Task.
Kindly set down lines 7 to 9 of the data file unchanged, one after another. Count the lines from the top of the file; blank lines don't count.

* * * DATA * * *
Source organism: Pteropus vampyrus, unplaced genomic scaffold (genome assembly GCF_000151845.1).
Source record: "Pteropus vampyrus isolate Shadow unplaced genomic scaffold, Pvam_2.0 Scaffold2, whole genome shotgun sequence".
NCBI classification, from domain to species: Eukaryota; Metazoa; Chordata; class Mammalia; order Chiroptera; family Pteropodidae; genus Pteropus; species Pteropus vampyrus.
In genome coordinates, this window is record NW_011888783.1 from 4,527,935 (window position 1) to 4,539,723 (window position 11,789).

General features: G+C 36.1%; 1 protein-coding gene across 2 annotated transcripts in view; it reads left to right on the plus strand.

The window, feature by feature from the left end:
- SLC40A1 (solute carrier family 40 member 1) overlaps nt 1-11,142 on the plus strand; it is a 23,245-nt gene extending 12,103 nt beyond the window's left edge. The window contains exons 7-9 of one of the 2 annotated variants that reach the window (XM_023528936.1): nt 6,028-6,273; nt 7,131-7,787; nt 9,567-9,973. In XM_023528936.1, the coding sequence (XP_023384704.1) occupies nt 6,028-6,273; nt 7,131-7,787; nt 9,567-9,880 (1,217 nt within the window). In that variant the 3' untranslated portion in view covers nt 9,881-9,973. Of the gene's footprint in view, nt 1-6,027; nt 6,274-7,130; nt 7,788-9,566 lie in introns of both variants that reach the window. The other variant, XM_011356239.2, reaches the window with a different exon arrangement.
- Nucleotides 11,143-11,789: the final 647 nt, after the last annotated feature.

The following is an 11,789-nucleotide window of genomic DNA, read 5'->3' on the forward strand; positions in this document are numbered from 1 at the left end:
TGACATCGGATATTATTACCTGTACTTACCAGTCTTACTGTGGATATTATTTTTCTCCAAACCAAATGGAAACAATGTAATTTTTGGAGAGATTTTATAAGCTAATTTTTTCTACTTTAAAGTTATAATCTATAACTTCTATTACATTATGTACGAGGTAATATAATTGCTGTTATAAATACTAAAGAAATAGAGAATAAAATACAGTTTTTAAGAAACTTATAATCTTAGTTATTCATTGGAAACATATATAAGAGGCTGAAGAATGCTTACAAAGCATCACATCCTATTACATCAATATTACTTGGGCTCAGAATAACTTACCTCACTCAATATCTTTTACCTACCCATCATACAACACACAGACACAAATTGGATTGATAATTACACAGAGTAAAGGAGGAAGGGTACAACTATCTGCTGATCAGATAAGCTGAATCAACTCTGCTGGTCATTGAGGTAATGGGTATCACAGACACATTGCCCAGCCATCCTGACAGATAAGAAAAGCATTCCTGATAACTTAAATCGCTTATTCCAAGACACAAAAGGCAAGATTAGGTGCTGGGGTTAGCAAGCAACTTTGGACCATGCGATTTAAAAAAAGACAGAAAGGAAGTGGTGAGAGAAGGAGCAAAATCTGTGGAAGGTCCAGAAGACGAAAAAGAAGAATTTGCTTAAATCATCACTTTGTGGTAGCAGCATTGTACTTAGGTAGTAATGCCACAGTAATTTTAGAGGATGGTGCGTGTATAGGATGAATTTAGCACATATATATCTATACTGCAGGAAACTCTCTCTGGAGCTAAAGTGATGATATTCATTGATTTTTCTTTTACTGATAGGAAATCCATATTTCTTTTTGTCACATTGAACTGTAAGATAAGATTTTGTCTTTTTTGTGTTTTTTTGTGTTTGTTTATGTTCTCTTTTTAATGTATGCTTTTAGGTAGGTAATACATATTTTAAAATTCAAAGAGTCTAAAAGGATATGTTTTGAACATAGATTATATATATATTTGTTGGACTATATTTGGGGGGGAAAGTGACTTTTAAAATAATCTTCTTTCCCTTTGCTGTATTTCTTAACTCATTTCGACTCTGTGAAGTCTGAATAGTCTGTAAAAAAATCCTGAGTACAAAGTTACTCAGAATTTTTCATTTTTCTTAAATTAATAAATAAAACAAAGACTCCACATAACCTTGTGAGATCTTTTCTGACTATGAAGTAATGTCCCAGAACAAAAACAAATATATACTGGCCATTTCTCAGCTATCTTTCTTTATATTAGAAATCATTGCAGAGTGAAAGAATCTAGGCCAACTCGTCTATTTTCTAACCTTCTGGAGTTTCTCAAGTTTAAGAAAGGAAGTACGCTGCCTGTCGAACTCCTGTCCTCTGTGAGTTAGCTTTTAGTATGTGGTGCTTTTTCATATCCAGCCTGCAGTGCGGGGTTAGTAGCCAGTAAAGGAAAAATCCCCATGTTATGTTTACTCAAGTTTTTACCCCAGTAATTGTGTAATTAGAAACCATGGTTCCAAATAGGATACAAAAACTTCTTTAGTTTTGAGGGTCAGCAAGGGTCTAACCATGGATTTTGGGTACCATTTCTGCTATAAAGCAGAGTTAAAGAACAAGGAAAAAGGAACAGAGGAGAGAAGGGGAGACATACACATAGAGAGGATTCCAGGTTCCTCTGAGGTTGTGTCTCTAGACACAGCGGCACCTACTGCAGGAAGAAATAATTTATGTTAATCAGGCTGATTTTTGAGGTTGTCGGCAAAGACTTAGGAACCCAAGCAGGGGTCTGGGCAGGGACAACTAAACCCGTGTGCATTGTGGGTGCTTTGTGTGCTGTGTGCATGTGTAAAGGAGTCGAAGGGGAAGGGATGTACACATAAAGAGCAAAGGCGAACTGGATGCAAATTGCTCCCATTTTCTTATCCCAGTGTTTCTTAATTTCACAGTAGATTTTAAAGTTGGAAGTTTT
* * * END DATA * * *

- SLC40A1 (solute carrier family 40 member 1) overlaps nt 1-11,142 on the plus strand; it is a 23,245-nt gene extending 12,103 nt beyond the window's left edge. The window contains exons 7-9 of one of the 2 annotated variants that reach the window (XM_023528936.1): nt 6,028-6,273; nt 7,131-7,787; nt 9,567-9,973. In XM_023528936.1, the coding sequence (XP_023384704.1) occupies nt 6,028-6,273; nt 7,131-7,787; nt 9,567-9,880 (1,217 nt within the window). In that variant the 3' untranslated portion in view covers nt 9,881-9,973. Of the gene's footprint in view, nt 1-6,027; nt 6,274-7,130; nt 7,788-9,566 lie in introns of both variants that reach the window. The other variant, XM_011356239.2, reaches the window with a different exon arrangement.
- Nucleotides 11,143-11,789: the final 647 nt, after the last annotated feature.

The following is an 11,789-nucleotide window of genomic DNA, read 5'->3' on the forward strand; positions in this document are numbered from 1 at the left end: